Peter Greene, Curmudgucation, Wednesday, March 8, 2017
Maybe you have opted your child out in the past. Maybe you've thought about it, but ultimately decided not to. Maybe you've even become comfortably numb about test-driven education. Consider opting out this year.
If you want to read more, wider, deeper perspectives on the movement, click on over to United Opt Out. If you want to find out the specific mechanics of opting out in your state, just google "opt out" and your state. For instance, if I look for "opt out Pennsylvania," I find the basic instructions for the steps I must take to opt my children out of testing (since my children are currently Negative 3 Months old, it won't be an issue this year, but I like to be prepared).
If you opt out, you may will get grief and pushback for your choice. Here's why you should do it anyway.
1) No Benefits for Children or Parents
Your child is not allowed to discuss specifics of the test with anyone, so there will be no after-test conversation that would help her glean lessons through reflection. Your child will not get any specific feedback telling her which answers she got right, and which she got wrong. You will not get any feedback on the test except a single blanket score between 4 (super-duper) and 1 (not so great). Once this test is done, you will not know anything about your child that you did not already know.
2) No Benefits for Teachers
In most states, we are not even allowed to lay eyes on the test, and we will receive a single score for your child. All of this is useless. We will learn nothing about your child, and nothing about your child's class (except how well they did on this test). If an administrator or a teacher tells you that the test results will give them valuable information about your child, ask them why they have not already collected that information by other means and if not, what they've been doing for the past eight months.
3) Wasted Time and Resources
What could your student have done with the time spent on preparing for the test, drilling for the test, taking the test? What could your state and local school system have done with the millions of dollars spent on giving the test? Students, parents and schools are paying big in both financial and opportunity costs.
4) Warped View of School and Life
Test-centric schooling leaves our students with the impression that they go to school to learn how to pass the test, and then to take the test. That is a terrible model for learning and for life. Contrary to what test supporters say, life is not all about standardized tests. You will not take a bubble test to get married or to have and raise children. Whatever your career, it will not involve a steady daily diet of test prep and test taking. Show your child that the Big Standardized Test is not the point of school.
5) Don't Negotiate with Hostage Takers
You may hear that your child must take the test because otherwise it will hurt the school or the classroom teacher. This is simply hostage taking. And it's important to remember that every year this continues, schools and teachers continue to pay a price-- in time, in money, in the growth of a pervasive toxic test-driven atmosphere. This argument is a bully who says, "If you don't let me beat this kid up, I will beat him up even more." In any bullying situation, the person to blame is not the victim the person that the bully uses as an excuse to bully. The problem is not that your child isn't taking the test-- the problem is the state that is threatening to punish the school and teachers. Deal with the real problem; don't enable it.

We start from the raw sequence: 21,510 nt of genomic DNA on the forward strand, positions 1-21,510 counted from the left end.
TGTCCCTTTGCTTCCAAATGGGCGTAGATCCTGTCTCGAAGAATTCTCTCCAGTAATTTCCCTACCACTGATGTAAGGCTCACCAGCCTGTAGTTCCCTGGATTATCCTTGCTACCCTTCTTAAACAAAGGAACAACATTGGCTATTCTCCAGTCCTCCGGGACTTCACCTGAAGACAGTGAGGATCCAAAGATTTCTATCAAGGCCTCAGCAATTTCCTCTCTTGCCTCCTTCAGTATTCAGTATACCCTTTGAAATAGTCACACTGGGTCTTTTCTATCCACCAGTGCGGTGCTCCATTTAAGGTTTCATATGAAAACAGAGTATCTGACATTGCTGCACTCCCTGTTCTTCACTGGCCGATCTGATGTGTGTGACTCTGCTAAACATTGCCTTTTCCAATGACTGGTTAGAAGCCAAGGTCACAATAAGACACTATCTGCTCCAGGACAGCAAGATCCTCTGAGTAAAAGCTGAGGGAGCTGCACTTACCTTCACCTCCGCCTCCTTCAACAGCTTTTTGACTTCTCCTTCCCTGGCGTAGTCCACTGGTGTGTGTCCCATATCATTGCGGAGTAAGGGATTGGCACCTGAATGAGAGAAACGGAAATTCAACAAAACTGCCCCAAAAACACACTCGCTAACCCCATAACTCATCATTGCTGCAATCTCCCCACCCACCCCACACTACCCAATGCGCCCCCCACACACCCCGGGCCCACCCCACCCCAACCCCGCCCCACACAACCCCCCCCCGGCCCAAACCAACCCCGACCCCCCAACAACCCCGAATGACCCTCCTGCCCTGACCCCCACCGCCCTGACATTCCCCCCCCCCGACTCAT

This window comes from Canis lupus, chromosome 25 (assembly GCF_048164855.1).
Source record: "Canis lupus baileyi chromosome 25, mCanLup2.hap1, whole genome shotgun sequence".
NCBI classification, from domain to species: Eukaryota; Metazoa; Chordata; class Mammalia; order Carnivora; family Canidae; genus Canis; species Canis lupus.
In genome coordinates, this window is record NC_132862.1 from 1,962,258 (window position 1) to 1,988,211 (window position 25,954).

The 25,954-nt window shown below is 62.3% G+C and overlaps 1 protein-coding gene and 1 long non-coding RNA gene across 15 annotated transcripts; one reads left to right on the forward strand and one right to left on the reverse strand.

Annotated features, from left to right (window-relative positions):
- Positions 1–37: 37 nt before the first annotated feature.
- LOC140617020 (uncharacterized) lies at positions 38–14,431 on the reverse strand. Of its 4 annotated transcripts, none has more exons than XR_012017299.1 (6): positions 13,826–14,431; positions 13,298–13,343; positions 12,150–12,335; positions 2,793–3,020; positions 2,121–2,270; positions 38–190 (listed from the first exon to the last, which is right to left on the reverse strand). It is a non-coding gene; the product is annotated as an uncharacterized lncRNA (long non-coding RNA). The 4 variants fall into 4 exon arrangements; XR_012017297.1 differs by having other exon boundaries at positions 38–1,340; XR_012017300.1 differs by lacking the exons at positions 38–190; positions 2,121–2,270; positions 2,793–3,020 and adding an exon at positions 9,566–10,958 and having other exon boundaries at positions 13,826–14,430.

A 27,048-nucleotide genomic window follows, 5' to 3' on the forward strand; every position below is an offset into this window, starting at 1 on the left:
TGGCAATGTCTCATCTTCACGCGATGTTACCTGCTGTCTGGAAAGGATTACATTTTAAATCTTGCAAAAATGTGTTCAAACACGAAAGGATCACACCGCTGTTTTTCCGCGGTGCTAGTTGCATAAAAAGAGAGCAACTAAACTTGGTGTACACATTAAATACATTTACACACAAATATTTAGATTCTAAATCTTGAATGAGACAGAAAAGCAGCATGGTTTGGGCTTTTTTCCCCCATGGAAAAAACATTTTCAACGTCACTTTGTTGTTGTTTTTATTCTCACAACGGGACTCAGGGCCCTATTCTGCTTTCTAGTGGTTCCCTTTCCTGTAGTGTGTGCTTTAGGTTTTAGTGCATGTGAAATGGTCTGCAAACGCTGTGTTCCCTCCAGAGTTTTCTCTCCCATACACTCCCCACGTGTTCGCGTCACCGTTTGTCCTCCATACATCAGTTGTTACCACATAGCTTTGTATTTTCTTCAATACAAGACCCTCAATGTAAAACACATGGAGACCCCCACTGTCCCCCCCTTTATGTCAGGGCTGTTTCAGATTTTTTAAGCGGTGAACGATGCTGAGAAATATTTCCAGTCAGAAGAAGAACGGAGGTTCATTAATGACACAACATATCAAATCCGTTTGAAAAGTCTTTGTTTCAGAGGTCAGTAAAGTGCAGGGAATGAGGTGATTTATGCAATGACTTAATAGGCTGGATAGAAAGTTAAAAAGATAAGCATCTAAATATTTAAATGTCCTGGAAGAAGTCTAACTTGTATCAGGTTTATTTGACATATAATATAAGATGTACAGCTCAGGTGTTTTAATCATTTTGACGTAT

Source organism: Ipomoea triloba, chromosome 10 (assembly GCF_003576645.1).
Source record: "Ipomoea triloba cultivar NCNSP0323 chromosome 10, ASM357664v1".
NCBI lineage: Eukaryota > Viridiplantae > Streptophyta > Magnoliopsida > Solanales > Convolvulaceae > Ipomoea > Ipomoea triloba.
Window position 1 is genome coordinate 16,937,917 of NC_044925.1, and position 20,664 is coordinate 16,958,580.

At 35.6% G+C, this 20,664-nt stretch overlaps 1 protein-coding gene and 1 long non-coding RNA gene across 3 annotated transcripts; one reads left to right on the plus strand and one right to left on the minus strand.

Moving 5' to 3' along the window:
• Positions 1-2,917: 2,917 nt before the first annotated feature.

6) Privacy Matters
This is certainly not the only mechanism being deployed to capture, collect and monetize data about your child. In fact, many folks who position themselves as opponents of BS Tests are actually doing so to build a case for other data collecting methods (but we'll talk about Competency Based Education another day). But opting out is certainly one clear and immediate way that you can keep some of your child's data out of the hands of the Big Data miners.
7) The Value of Non-compliance
In this day and age, it is never too early for a child to learn that sometimes people in authority will demand that you comply with dumb actions. Unthinking compliance is unwise. It's good for all citizens to learn to say "no," and the Big Standardized Test is a good practice case for all the reasons listed above. Compliance is not a virtue in and of itself; this is a great chance to practice rebelling just a little.
8) Be a Snowflake
It's true-- your opting out may well not get your state or school district to change policy, may not recapture all the time and money being lost to testing, may not change the course on which we're currently set. But then again-- if you are one among many, it might. Put enough snowflakes together and you get an avalanche that crushes everything in its path.
The requirement to make schools test-centic, to put bad tests at the center of school's existence is foolish, on the order of demanding that all students wear silly hats. At this stage of the game, there can be no doubt-- there are no benefits to the test and many unnecessary costs. It will not go away easily, because test manufacturers are making a ton of money on this giant time suck. It's time to make your life a source of friction in the machine.
This year, whether it's for the first time or the tenth, opt out.